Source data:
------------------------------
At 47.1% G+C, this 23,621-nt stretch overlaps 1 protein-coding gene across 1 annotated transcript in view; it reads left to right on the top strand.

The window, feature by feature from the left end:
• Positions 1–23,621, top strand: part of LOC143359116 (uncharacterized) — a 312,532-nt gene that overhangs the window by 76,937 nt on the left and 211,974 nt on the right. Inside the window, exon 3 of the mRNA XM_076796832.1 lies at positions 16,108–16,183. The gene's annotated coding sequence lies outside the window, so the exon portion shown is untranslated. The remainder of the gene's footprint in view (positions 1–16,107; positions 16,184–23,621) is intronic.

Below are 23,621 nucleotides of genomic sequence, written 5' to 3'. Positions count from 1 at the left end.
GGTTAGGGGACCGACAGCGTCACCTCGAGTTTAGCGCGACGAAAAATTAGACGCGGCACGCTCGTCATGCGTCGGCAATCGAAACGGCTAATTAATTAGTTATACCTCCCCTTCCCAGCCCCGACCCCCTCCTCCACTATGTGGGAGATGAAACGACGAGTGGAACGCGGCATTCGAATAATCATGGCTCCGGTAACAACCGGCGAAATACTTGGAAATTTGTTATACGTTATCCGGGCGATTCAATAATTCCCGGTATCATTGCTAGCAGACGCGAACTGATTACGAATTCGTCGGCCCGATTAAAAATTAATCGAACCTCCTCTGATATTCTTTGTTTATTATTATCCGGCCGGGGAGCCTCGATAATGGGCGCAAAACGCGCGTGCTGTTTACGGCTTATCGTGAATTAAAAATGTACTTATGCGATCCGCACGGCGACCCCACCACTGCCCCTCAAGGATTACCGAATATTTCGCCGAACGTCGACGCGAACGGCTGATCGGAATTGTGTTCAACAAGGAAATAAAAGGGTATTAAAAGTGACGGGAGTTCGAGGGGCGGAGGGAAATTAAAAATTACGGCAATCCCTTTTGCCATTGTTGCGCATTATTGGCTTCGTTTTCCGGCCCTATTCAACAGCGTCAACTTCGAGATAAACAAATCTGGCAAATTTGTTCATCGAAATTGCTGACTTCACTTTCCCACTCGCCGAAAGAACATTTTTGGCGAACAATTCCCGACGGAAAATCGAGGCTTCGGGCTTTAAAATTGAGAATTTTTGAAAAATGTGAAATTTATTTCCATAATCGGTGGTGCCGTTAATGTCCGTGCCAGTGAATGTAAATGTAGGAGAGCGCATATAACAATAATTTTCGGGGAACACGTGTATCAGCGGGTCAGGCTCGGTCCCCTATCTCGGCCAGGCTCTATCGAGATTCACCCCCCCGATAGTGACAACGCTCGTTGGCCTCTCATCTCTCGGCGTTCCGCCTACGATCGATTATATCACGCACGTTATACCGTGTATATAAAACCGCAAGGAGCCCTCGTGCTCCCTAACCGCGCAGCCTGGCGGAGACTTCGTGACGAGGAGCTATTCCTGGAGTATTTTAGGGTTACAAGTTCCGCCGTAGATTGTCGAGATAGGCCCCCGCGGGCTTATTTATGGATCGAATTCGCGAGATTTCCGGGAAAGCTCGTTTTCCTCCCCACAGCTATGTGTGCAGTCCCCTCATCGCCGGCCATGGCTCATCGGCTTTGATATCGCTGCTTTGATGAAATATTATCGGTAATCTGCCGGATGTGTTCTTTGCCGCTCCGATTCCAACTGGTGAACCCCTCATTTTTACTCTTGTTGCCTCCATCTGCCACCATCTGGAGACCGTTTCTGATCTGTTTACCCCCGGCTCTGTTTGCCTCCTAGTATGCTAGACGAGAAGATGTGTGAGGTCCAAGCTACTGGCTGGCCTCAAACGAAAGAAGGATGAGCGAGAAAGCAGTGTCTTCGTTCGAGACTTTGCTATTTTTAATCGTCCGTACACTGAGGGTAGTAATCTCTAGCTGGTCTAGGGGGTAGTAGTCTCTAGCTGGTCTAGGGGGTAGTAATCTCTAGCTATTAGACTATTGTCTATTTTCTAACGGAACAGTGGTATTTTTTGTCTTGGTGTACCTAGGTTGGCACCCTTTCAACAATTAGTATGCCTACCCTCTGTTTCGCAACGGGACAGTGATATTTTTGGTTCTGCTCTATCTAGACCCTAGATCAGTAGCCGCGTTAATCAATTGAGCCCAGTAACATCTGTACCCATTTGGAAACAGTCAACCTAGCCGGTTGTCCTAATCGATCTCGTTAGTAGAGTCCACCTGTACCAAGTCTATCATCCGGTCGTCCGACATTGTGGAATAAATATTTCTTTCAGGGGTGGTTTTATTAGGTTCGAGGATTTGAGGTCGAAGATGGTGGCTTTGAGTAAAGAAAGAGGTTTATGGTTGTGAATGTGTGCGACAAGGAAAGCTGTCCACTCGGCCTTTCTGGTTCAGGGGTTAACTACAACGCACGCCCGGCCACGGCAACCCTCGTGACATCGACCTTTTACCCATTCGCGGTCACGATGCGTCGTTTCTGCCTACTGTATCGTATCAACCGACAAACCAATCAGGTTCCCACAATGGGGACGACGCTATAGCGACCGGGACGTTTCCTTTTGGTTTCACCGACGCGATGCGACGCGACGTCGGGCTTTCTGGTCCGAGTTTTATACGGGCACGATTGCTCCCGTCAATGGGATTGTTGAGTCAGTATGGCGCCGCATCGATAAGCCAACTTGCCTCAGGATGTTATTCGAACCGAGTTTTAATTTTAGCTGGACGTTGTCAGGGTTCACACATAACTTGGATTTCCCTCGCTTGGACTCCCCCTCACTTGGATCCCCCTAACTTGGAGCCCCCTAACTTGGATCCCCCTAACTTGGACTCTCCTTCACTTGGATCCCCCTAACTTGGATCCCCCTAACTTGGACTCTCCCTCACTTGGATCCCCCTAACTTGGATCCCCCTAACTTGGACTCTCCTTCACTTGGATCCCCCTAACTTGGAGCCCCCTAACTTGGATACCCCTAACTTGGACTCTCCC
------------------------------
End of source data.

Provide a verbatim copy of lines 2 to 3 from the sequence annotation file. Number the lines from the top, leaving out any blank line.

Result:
The window, feature by feature from the left end:
• Positions 1–23,621, top strand: part of LOC143359116 (uncharacterized) — a 312,532-nt gene that overhangs the window by 76,937 nt on the left and 211,974 nt on the right. Inside the window, exon 3 of the mRNA XM_076796832.1 lies at positions 16,108–16,183. The gene's annotated coding sequence lies outside the window, so the exon portion shown is untranslated. The remainder of the gene's footprint in view (positions 1–16,107; positions 16,184–23,621) is intronic.